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Brady shifted in his easy chair and stretched his legs in front of him, flexing his foot and rubbing at the pain that shot from his heel to his thigh. His right leg ached when he sat for too long. Sadly, most of what he did involved sitting, as well as thinking and occasionally taking the edge off with a cold beer.
He had nowhere to go and nothing to do except twice weekly rehabilitation appointments. One of those appointments was with the shrink from the hospital. He dreaded those visits.
It was late and most televisions stations were showing infomercials. He reached for the remote to change the channel, but stopped when a knock sounded at the door. Who was visiting this late?
He planned to ignore it and hope whoever it was went away. Instead, keys in the lock jingled and then his brother Harris's voice called, "Brady?" as the door swung open.
Brady didn't want to deal with a family visit right now. "What are you doing here?" he asked, knowing he sounded surly. But that was how he felt. Surly and angry. He didn't like people dropping by unannounced. Lately, he didn't like seeing people at all.
"Oh, my sincerest apologies. Am I interrupting your doing-nothing time?" Harris asked dryly.
"What do you want?" Brady asked. He wasn't in the mood for a lecture.
"Since you aren't returning your phone calls or emails, you left me the option of finding time away from an undercover operation so I could talk to you about something important."
Guilt mushroomed through him. Brady should have returned his family's phone calls, but he wasn't ready. He didn't want themor anyoneto see him this way. Now he'd forced Harris temporarily off an undercover mission. He'd add that to his list of screw-ups. He shut off the television. "You're here. Say what you need to say." Whatever it was, Brady wasn't going to like it.
"Reilly is in trouble."
Brady hadn't expected that and he rose to his feet. The words lit a fire under him and for the first time in months, Brady had good motivation to get off his butt. "What trouble?"
"Reilly was the first responder on a murder scene and he's been accused of tampering with evidence," Harris said. "He's on administrative leave pending an investigation into the matter."
Reilly, the middle Truman brother, was a celebrated detective, his recent promotion a reward for the tough cases he'd solved. He would never compromise the integrity of an investigation by hiding or manufacturing evidence. "That's ridiculous. Why would he tamper with evidence? What idiot would believe something like that?" Brady asked. "The mayor believes it."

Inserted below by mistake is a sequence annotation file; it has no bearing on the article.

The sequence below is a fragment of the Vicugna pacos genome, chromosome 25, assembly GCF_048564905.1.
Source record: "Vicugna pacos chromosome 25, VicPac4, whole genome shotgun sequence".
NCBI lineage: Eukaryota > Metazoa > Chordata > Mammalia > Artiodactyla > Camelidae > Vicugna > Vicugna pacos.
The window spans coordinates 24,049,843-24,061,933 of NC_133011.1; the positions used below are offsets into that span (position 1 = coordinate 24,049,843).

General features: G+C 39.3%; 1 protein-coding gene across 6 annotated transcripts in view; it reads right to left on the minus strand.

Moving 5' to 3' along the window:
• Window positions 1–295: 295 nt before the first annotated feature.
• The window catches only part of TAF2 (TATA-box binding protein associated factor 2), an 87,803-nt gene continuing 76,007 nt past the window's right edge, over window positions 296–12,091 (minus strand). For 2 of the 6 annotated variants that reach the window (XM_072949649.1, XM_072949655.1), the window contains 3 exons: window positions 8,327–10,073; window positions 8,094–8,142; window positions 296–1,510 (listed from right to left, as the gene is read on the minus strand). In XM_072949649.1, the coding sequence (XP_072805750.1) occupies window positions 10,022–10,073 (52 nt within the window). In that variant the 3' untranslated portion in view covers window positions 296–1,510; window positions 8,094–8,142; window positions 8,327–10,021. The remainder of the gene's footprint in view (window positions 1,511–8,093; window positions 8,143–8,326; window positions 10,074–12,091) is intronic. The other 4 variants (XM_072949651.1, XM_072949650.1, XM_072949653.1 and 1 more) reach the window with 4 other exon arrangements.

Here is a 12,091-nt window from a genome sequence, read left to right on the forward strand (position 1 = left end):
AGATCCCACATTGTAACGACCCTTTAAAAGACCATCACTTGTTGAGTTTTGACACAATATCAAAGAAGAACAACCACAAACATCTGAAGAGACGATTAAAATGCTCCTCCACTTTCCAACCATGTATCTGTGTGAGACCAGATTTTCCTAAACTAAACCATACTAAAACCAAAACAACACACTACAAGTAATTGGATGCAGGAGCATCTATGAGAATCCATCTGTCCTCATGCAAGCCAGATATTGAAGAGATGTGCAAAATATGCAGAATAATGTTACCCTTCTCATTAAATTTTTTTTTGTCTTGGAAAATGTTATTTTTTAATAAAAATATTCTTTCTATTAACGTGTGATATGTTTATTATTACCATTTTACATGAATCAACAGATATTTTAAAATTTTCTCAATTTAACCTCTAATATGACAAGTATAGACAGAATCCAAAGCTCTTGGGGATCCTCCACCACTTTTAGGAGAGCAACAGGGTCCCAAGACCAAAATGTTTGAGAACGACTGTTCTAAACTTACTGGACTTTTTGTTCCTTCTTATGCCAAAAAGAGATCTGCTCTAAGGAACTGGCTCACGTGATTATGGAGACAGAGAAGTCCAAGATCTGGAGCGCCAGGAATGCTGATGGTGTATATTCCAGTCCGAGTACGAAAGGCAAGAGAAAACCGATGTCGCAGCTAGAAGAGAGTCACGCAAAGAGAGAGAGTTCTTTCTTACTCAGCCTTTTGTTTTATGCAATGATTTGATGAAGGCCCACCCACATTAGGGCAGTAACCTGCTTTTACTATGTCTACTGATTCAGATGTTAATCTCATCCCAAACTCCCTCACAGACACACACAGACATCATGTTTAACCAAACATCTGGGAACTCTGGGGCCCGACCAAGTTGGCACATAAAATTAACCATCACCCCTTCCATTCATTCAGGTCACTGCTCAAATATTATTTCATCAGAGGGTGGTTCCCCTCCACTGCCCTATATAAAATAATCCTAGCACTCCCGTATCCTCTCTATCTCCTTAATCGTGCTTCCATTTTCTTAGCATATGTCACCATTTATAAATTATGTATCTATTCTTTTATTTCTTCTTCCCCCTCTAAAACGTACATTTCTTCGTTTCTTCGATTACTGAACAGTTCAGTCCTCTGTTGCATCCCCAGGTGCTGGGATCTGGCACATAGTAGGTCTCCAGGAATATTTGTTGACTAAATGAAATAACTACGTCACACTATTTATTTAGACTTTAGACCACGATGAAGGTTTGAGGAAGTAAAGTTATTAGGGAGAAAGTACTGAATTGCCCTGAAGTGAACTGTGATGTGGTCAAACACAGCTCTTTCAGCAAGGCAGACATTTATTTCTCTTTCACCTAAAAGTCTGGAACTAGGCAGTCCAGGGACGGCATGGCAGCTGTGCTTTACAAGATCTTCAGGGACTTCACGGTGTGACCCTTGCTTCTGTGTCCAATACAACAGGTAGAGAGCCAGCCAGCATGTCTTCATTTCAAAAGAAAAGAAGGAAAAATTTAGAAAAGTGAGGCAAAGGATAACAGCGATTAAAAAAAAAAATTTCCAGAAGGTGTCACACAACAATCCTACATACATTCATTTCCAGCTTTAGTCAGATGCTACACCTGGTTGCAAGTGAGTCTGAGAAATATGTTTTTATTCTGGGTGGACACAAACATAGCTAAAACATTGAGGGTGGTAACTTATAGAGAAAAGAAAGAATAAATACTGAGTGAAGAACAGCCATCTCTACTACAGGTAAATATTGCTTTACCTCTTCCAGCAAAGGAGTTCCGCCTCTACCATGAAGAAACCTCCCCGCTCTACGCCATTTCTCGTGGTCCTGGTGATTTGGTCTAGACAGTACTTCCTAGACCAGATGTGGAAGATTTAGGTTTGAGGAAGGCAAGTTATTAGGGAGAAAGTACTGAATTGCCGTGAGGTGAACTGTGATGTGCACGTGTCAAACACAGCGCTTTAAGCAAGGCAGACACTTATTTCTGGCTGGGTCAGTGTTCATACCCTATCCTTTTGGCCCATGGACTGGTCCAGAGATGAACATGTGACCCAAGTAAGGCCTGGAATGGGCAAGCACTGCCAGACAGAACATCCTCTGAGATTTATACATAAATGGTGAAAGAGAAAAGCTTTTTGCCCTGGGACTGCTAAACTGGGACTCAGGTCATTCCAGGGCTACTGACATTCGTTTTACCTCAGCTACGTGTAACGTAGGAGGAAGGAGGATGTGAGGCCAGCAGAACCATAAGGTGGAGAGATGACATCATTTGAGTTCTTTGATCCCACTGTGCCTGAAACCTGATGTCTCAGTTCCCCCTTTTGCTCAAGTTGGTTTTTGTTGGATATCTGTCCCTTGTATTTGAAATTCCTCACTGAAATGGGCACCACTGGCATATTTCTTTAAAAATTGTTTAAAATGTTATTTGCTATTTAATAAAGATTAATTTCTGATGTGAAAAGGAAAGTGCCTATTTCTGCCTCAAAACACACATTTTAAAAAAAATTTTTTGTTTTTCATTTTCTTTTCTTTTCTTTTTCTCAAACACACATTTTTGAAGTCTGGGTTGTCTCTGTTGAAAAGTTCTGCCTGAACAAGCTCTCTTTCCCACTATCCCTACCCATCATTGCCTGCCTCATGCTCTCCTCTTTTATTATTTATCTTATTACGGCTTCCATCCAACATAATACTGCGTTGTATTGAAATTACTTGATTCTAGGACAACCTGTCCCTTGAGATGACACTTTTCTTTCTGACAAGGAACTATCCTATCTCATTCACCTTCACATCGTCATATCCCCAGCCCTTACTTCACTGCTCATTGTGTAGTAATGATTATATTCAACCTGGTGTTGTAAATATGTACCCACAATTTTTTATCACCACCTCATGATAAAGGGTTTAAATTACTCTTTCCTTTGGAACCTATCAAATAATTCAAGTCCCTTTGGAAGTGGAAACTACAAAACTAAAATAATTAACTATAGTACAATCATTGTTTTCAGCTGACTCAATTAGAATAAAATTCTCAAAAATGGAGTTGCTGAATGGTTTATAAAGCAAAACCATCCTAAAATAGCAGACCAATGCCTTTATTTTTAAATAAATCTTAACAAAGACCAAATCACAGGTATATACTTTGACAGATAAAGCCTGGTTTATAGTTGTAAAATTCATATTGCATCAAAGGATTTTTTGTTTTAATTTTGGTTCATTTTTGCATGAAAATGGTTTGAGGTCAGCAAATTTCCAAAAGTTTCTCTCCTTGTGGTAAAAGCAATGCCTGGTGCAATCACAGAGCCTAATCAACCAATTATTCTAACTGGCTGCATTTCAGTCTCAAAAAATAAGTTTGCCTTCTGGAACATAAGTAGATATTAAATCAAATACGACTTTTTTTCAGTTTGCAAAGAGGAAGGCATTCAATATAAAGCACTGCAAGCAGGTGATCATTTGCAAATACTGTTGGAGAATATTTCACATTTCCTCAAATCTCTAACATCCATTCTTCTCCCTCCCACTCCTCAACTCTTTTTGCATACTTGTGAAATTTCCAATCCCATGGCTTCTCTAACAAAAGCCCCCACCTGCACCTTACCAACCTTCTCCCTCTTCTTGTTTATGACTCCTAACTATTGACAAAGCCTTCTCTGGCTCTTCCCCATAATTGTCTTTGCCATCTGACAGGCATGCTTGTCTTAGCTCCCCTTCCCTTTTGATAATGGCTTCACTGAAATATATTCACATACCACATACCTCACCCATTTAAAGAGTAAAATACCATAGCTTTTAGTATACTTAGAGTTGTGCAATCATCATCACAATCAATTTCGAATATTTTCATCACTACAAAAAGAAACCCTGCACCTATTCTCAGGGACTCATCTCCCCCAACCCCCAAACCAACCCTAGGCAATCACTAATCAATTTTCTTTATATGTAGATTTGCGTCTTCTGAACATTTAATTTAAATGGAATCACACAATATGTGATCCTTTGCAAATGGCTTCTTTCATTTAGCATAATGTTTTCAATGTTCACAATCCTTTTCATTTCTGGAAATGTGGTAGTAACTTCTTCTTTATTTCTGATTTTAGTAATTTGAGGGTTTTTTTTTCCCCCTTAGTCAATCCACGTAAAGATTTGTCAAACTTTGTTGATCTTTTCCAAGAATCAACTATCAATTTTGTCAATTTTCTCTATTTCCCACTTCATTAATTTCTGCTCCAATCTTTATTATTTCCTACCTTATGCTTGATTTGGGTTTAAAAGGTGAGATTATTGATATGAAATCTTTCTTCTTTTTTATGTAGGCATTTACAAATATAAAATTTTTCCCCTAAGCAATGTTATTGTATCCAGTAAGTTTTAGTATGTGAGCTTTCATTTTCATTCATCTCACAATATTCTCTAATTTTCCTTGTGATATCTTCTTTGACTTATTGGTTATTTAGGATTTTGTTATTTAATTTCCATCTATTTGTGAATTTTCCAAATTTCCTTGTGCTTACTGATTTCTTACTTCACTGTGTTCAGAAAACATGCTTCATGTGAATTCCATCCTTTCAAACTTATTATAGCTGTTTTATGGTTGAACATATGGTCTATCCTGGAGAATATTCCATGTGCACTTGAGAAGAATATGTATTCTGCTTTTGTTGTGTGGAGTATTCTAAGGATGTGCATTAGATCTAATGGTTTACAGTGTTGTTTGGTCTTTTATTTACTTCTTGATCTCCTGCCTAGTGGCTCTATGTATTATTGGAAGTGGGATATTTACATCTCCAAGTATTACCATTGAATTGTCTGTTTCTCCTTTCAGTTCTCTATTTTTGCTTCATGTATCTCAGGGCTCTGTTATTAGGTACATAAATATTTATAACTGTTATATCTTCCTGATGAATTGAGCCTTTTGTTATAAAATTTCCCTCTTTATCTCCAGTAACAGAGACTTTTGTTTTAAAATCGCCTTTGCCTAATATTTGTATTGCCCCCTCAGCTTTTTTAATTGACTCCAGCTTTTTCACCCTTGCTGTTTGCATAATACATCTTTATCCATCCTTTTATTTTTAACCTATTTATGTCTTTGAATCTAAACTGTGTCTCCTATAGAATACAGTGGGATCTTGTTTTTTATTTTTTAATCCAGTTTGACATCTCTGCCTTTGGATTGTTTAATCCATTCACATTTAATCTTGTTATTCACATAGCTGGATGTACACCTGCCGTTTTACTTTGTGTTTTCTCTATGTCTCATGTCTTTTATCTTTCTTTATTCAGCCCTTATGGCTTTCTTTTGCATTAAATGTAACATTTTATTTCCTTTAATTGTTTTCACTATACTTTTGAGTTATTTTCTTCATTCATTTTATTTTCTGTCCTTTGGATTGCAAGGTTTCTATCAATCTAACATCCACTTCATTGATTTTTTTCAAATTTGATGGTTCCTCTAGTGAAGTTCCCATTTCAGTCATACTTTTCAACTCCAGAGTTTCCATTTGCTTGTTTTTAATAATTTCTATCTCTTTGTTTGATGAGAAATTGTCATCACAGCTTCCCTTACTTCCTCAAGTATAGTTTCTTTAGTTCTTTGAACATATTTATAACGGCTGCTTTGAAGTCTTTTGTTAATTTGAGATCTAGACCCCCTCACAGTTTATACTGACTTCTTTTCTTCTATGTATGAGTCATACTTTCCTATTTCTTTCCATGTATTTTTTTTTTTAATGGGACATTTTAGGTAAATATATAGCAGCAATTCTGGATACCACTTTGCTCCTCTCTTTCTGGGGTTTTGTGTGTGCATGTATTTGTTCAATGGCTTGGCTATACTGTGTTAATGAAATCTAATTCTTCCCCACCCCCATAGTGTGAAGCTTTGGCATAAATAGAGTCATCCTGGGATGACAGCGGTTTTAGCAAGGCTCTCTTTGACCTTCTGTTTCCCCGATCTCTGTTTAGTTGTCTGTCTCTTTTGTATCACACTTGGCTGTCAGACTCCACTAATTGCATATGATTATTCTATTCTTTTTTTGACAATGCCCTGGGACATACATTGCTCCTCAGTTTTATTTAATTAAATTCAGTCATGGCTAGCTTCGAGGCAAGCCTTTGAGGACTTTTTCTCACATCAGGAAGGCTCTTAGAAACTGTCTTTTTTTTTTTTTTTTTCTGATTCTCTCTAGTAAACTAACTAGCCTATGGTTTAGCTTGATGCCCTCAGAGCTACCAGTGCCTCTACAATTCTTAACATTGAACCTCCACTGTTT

"The mayor?" Brady didn't like the pompous windbag who served as mayor of Denver, but since when did the mayor insert himself into police business?
" Since the mayor is in tight with Lieutenant General Ambrose, and it's his son who is the murder victim"
Brady started. "Lieutenant General Ambrose? Justin's father? Justin's dead?" Confusion streamed through him. What about Susan? How was she dealing with her fiance's death?
"That's right, Justin Ambrose. Your favorite person," Harris said. "The mayor wants the guilty party found and he's decided the guilty persons are Susan and Reilly."
Brady's blood pressure soared and disbelief tumbled through him. Susan killing someone was more ludicrous than Reilly tampering with evidence. "The police will find the real culprit and then the mayor will look like the idiot he is and eat crow."
Harris snorted. "I'd agree if the lead investigator on the case wasn't a 'yes man' jockeying for a promotion and too lazy to do actual police work."
"It can't be that bad," Brady said.
Harris held out a folder. "It is. Look at the file."
Brady had respect for his brother's colleagues and had liked the ones he'd met, but every job had its share of incompetents. He opened the file and scanned Harris's notes. It was bad. "What can I do?"
Harris sniffed and then wrinkled his nose. "The first thing you can do is call Mom so she can stop worrying about you. Then you need to take a shower, grab a shave, change into clean clothes and rejoin the rest of the world. This place is a dump. Take some pride in yourself."
His brother's comments were justified. Brady felt and looked like crap. He hadn't had a reason to care. Until now.
"And once I re-civilize myself?" Brady asked, letting his voice drip with sarcasm.
Harris nodded at the folder he'd handed Brady. "Read that cover to cover. I've kept notes on the case, nothing you can't read in the news. Justin's yacht was found covered in his blood and Susan was the last person seen with him. She was at the scene with blood on her hands and clothes."